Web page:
Healthy Ginger-Scallion Noodles
I’ve always been obsessed with Chinese stir-fried noodles. It didn’t matter what type: chow mein, chow fun, or just plain old ginger-scallion noodles. Any one would do. I loved the oiliness and the saltiness of the noodles. It was the perfect comfort food…when I was in my twenties.
When I first moved out on my own, Chinese delivery was on the menu at least 2 or 3 times a week. But the oiliness and the saltiness that I LOVED in the past made me lethargic and tired. But I couldn’t stop eating it! So I started making my own versions of my favorite noodles at home.
This week, I was in the mood for some ginger-scallion noodles. Sometimes, there is just nothing better than noodles dressed in simple and fragrant ginger-flavored sauce. I used a mix of gluten-free rice noodles and zucchini “noodles” for this dish. The zucchini noodles make it sound so much more difficult than it really is. Not only is it healthy and low-carb, it’s super easy to make. Just use a mandolin to cut them into noodle-like strips. I actually find zucchini noodles much easier (and faster!) to cook with than the real thing.
I made a huge batch to make sure I had enough for leftovers. It makes a great lunch the day after. It’s delicious chilled. So I usually mix it in a salad the day after for a hearty lunch. It’s my husband’s favorite salad. But don’t get me wrong. It’s the tastiest when it’s piping hot, right out of the pan!
Healthy Ginger-Scallion Noodles Recipe
Makes 2 servings
4 oz rice pasta, soba, or chow mein noodles*
6 oz zucchini (about 1/2 zucchini)
1 1/2 – 2 TB canola oil (any neutral oil)
1 + 1 TB tamari (gluten-free soy sauce)
2 tsp rice vinegar
1/2 tsp ginger, grated
3 green onions/scallions, chopped white and green parts separated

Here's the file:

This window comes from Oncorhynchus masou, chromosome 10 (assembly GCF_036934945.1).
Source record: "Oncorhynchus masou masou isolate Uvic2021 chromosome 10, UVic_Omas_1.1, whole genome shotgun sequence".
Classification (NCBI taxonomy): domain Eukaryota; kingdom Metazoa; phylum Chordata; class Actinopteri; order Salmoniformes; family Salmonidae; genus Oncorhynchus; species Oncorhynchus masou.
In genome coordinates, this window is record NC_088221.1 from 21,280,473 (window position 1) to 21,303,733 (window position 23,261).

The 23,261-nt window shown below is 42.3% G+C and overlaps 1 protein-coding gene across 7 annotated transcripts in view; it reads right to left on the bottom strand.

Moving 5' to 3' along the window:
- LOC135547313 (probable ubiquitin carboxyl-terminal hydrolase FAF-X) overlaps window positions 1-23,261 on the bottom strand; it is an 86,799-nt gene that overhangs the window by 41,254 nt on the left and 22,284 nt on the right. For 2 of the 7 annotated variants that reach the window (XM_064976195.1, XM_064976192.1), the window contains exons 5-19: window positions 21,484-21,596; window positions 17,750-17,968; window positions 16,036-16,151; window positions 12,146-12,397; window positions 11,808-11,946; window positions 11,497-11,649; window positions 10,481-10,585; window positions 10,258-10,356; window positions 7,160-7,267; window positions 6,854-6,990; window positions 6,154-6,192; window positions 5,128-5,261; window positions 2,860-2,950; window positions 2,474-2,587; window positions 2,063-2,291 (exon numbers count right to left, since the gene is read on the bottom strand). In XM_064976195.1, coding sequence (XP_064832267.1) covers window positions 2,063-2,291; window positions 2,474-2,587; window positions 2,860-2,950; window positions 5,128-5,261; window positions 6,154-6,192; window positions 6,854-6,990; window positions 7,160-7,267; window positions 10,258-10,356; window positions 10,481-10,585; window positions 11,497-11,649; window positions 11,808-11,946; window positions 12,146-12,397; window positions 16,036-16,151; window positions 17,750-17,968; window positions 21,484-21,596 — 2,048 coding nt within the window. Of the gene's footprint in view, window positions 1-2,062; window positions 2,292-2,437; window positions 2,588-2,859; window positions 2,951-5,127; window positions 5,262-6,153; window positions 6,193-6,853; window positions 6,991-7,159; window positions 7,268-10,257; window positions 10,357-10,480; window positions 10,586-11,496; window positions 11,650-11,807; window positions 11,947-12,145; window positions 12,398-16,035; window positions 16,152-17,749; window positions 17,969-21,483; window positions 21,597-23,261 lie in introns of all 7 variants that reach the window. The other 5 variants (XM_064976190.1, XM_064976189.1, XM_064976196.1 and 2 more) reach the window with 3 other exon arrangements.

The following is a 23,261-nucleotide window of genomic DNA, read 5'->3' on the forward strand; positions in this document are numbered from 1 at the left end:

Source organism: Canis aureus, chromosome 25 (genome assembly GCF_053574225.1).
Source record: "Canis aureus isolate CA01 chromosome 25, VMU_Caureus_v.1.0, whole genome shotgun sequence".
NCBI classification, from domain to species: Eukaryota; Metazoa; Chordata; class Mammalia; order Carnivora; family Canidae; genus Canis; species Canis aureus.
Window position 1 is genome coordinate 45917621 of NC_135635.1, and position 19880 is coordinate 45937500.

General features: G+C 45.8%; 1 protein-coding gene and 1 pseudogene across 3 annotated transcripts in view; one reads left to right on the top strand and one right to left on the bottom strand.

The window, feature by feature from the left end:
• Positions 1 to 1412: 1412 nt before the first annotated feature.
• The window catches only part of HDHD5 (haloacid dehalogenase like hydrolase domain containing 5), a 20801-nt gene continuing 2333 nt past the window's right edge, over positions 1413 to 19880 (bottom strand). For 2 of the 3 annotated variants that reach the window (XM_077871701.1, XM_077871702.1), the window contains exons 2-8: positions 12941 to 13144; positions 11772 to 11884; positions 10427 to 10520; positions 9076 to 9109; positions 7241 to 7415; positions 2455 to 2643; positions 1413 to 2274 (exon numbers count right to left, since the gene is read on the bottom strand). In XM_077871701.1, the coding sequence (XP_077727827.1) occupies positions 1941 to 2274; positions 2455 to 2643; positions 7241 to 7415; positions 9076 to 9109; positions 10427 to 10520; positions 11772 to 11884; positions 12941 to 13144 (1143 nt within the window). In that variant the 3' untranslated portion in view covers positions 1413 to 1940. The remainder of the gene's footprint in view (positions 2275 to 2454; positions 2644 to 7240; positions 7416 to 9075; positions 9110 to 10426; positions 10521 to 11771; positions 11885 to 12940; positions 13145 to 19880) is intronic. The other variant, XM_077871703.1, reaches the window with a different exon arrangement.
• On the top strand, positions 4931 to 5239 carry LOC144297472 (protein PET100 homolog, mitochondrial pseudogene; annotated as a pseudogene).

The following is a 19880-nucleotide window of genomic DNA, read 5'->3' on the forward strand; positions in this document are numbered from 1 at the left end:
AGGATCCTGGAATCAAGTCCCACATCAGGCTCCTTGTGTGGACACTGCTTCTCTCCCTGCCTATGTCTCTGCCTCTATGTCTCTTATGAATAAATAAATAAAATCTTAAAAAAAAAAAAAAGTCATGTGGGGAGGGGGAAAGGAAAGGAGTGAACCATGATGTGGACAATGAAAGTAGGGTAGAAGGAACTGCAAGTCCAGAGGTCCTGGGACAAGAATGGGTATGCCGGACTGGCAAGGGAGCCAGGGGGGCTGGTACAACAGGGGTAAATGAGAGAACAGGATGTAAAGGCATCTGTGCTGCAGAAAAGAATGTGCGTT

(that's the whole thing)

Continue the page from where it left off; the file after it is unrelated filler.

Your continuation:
chili flakes or gochugaru (Korean red chili powder) – optional
salt to taste
toasted sesame seeds – optional
- To make the sauce, stir together oil, 1 TB tamari, vinegar, ginger, white parts of the green onions, and chili flakes if using.
- Prepare noodles until they are VERY al dente. While the noodles are boiling, prepare the zucchini noodles by cutting them into long noodle-like pieces. Alternatively, use a mandolin with the appropriate insert.
- In a pan, heat the sauce from step 1 on medium heat. Allow the sauce to come to a boil. Lower the heat. Allow the sauce to simmer for a couple of minutes and the ginger to become fragrant. Add the noodles and zucchini noodles to the pan. Stir to combine. Once the noodles are heated through, add the remaining 1 TB tamari. Remove from heat immediately. Add the green parts of the scallions and stir. Salt to taste if necessary. Add some toasted sesame seeds and more scallions if desired. Serve immediately
If you don’t have a zucchini or just feel like noodles, use 8-9 oz (in TOTAL, so 4-5 oz to replace the zucchini) of whatever noodles you are using.
I used gluten-free rice pasta from Trader Joe’s for this dish. It’s inexpensive, and it does the job. If you aren’t concerned about gluten, you can used Asian egg (chow mein) noodles or soba.
If you are using rice noodles, RINSE with cold water after boiling. It will turn into a gooey mess if you don’t rinse off the excess starch.
Make sure you grate the ginger. You want the flavor of the ginger, but you don’t want to bite into chunks.
1 1/2 – 2 TB of oil gives it a nice richness, but using less will be fine if you are being strict with your oil intake. Just experiment. Just 1 TB works for me, although my husband likes it with a little more oil.
Don’t overcook the noodles and the zucchini in the pan. Remove from heat once heated through. Rice noodles will turn gooey and the zucchinis will become pulpy if overcooked.
I’m usually not a fan of raw scallions, but it’s great in this dish. I always mix in an extra handful whenever I eat this.
I used low-sodium tamari (soy sauce), and I didn’t need any added salt. Taste test first before adding any salt.